ChemProf and SATVerbalTutor: I am aware that Core Knowledge is k-8, but the Classical curriculum is 1-12. It's laid out in The Well-Trained Mind by Bauer and Wise (or Wise and Bauer; my copy in in a box in the bsmt); three 4-year blocks going through ancient, early medieval, late medieval and modern eras. History, literature and art/musical history are all meshed. Science is also organized the same way The first four years are the grammar stage (basic vocab and concepts across all disciplines), the next stage is the logic stage (making connections) and the HS years are the rhetoric stage (analysis, synthesis and construction/defense of arguments). It started as a homeschool curriculum and has the appropriate materials available. I don't know if anyone is using it in school, although I sure wish my kids had had it.

SteveH said...

In the ACT report on the condition of STEM in 2013, they talk about STEM interest related to ACT College Readiness Benchmarks by Subject. ACT says that for College Algebra the benchmark is an ACT (math part) score of 22. I see no ACT score readiness for calculus or organic chemistry.

Then they collect data to graph:

"Percent Meeting ACT College Readiness Benchmarks by
National Science Foundation STEM Interest"

This is meaningless. An ACT score of 22 in math is NOT a STEM benchmark. Meeting their low calibration of college algebra readiness combined with STEM "interest" offers no useful information. Their conclusion is that these students maybe just need extra guidance and engagement. No, they need to have the skills and grades to get to AP Calculus or AP Chemistry.

There is also something I call a math trajectory. When students get done with math in high school, are they at a base camp or on a mountain top? One could have an 800 for their SAT math, but struggle with calculus. It's easy enough to see the signs. The "T" in STEM offers a lot of flexibility. Many students can meet the 'T' with a good vocational school, but fail for SEM. I've never liked the term anyway. Colleges could and should define all maximal math and science requirements for each degree program. Students can then evaluate colleges and consult with people who could give them good ideas of what it will take to succeed in those programs.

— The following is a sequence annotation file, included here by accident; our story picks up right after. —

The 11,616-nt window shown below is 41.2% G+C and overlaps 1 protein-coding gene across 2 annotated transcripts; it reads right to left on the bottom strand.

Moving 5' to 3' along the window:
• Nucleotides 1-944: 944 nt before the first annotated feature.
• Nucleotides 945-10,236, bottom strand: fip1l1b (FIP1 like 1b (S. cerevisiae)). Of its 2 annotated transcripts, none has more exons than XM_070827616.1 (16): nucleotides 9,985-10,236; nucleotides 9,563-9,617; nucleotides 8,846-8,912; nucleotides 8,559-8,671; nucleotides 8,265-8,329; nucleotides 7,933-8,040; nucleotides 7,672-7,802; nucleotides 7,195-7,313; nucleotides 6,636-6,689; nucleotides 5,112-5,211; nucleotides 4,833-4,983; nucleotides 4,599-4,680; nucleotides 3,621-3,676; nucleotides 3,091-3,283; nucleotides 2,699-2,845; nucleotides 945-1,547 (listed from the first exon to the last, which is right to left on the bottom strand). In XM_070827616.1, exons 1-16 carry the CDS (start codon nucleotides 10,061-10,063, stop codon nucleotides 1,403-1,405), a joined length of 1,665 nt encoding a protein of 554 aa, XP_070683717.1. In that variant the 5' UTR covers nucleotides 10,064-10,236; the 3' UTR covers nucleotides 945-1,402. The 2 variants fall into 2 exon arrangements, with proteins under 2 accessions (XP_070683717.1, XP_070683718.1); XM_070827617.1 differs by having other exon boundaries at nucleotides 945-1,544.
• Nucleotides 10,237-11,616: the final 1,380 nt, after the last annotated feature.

I'll call the report data dumpster diving.

momod4 said...

I think that a significant part of the edworld's refusal to talk about anything beyond "interest" and "engagement" is that it is unwilling to acknowledge the issue of cognitive ability and the fact that some kids just don't have enough of it to turn their interest into reality. I remember reading about a Native American HS student who wanted to become a physician and practice on her reservation. Her teachers were very admiring and supportive of her goal but refused to acknowledge, let alone discuss with her, that a HS junior whose reading and math were at a 5th-grade level (and writing was significantly less) had no realistic hope of becoming a nurse, let alone a physician and that she should look at less-challenging vocational choices in the healthcare field. Much better, and more EFFICIENT, curriculum and instructional practices in k-12 would certainly help move more kids to the point where they would have more choices, but everyone has a cognitive ceiling.

SteveH said...

"significant part"

I disagree with this and I don't like talking about cognitive limits in the same breath as K-8 educators' inability to define strong curricula. Bad K-6 math curricula is not due to an inability to recognize different cognitive levels. That's why they all talk about differentiated instruction. DI does not work, but they have redefined math to make it seem like it will work. They might not like tracking, but what happens is that some parents do the tracking at home. Educators see some students who do well, and that makes them think that DI works. Even if they did allow tracking in schools, they would still get the math wrong. That's why many TAG/GATE programs feature insipid enrichment rather than acceleration.